The Samaritan gave thanks, the Greek for thanks, eucharisto, where the word Eucharist comes from. Eucharist is another name for the Divine Service, Holy Communion.  The Samaritan prostrate before His Lord is the verbal icon of the Church in praise and thanksgiving.  Monks were also taught that when a visitor came to their house, they were to prostrate themselves before the guest because they were welcoming a stranger, as Jesus was a stranger to His own. God’s Word of salvation opened the Samaritan’s hear, first physically but now spiritually in thanksgiving.  This is the only time in all the 4 Gospels that we read of someone giving thanks to Jesus.

 I will give thanks to the Lord with my whole heart,
    in the company of the upright, in the congregation.  T

The Samaritan prostrate is the congregation upright.  “Arise your faith has made you whole.”

 I am going to jump into autumn and Thanksgiving. In 1863, President Lincoln issued the proclamation for a national day of thanksgiving on the last Thursday of November.  In the midst of the worst war in American history, the President noticed that the nation had much to give thanks:  bounteous harvest, extension of the borders, commerce and industry creating jobs, population growing.  After listing those blessings, he then wrote:  No human counsel hath devised nor hath any mortal hand worked out these great things. They are the gracious gifts of the Most High God, who, while dealing with us in anger for our sins, hath nevertheless remembered mercy.”  Lincoln was right on target.  Everything is given. All is grace. The Lord causes the rain to fall on the just and the unjust. Yes, bad things will happen while we wait for day of thanks for His return.   Satan will use any downturn as opportunity to beat us down accusing us and the faith,  but the Lord will use it teach us His grace.  Paul to Timothy:  “Share in suffering as a good soldier of Christ Jesus.” We have not devised this nor worked it out.” The Samaritan got that.  Like another Samaritan in the Jesus’ parable of the Good Samaritan knew what was needed to be a neighbor and serve him or her.  Or the Samaritan woman at the well who learned after hearing the Lord’s Word to confess Him. This Samaritan also got it. Too many people do not.  We have to live with ingratitude.  So did Jesus but He did not stop healing the sick and on the Cross forgiving all. The sacrifice of thanksgiving fills the Lord with awe, not sacrifices, not our works, and not our talents because the Lord knows what He has given us, but faith receiving in joy all His work that fills Him with joy by just saying thanks.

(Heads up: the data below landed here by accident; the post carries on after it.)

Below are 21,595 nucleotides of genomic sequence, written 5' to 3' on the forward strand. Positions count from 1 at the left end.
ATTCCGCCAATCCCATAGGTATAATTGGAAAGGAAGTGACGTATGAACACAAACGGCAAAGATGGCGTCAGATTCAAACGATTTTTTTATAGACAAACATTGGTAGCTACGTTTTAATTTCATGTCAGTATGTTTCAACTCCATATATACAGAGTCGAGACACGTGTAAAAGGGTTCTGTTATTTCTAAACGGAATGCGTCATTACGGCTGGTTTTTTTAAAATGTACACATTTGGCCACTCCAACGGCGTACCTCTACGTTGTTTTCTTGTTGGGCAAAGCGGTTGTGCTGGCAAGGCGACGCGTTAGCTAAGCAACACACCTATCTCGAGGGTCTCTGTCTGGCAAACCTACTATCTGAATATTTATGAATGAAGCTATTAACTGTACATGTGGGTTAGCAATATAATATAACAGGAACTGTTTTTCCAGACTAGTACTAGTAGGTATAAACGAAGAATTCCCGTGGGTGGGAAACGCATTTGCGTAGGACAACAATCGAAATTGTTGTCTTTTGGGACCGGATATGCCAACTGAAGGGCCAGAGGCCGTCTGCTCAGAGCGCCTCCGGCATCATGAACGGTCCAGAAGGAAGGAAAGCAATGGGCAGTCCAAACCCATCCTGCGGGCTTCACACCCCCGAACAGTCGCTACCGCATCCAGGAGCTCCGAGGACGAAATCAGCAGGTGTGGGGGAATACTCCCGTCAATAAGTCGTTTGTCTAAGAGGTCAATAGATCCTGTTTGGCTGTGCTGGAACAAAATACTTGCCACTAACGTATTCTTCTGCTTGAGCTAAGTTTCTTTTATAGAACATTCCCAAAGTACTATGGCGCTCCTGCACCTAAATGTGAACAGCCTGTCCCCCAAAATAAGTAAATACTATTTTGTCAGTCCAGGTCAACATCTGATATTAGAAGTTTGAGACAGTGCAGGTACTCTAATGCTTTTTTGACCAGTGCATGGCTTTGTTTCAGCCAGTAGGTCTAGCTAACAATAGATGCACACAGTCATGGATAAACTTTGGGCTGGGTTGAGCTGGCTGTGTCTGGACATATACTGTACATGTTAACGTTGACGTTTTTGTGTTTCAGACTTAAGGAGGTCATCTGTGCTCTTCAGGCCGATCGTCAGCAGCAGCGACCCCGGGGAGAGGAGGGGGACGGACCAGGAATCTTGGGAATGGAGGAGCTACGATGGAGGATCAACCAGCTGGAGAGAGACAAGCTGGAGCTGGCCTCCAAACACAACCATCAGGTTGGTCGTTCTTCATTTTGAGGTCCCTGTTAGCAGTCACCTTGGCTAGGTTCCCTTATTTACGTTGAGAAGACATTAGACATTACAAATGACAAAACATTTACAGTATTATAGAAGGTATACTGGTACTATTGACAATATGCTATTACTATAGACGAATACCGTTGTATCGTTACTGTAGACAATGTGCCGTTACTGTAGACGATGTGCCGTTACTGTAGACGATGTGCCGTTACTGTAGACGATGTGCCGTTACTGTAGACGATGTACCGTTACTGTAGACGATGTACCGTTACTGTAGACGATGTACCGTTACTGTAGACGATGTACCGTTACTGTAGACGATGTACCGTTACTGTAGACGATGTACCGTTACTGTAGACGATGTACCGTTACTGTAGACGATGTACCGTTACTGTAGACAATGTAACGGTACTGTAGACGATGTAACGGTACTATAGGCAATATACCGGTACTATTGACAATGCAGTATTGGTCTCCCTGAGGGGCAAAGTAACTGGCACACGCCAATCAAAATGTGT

The Samaritan was razor-sharp in his focus of faith in praise and thanksgiving:  the feet of Jesus.  The Apostle Paul wrote to his brother in the holy ministry that a soldier is not get involved in civilian pursuits because his aim is to please the one who enlisted him. The Lord has enlisted you into His forces. Our focus of faith in praise and thanksgiving is likewise razor sharp:  the feet of Jesus in thanksgiving, our feet walking in prayer in the way of Jesus Christ, serving each other at our neighbor’s feet.

 This Thursday is the commemoration of Ignatius of Antioch, first century bishop and martyr. He wrote epistles to the 5 churches for which he pastored while he was taken captive in a long voyage across the Roman Empire to be executed.  His exhortation to his fellow Christians in his letter is mine today to live the thankful faith of the Samaritan and where and when, and most importantly by Whom faith is fed:

 Do not try to make anything appear praiseworthy by yourselves, but let there be in common one prayer, one petition, one mind, one hope in love, in blameless joy—which is Jesus Christ, than whom nothing is better [cf. John 10:16; Eph. 4:3-6]. 2. All of you must run together as to one temple of God, as to one sanctuary, to one Jesus Christ, who proceeded from the one Father and is with the one (Father) and departed to the one (Father) [cf. John 8:42;14:12,28; 16:10,17].

 The peace of God which surpasses all understanding guard your hearts and minds in Christ Jesus. Amen.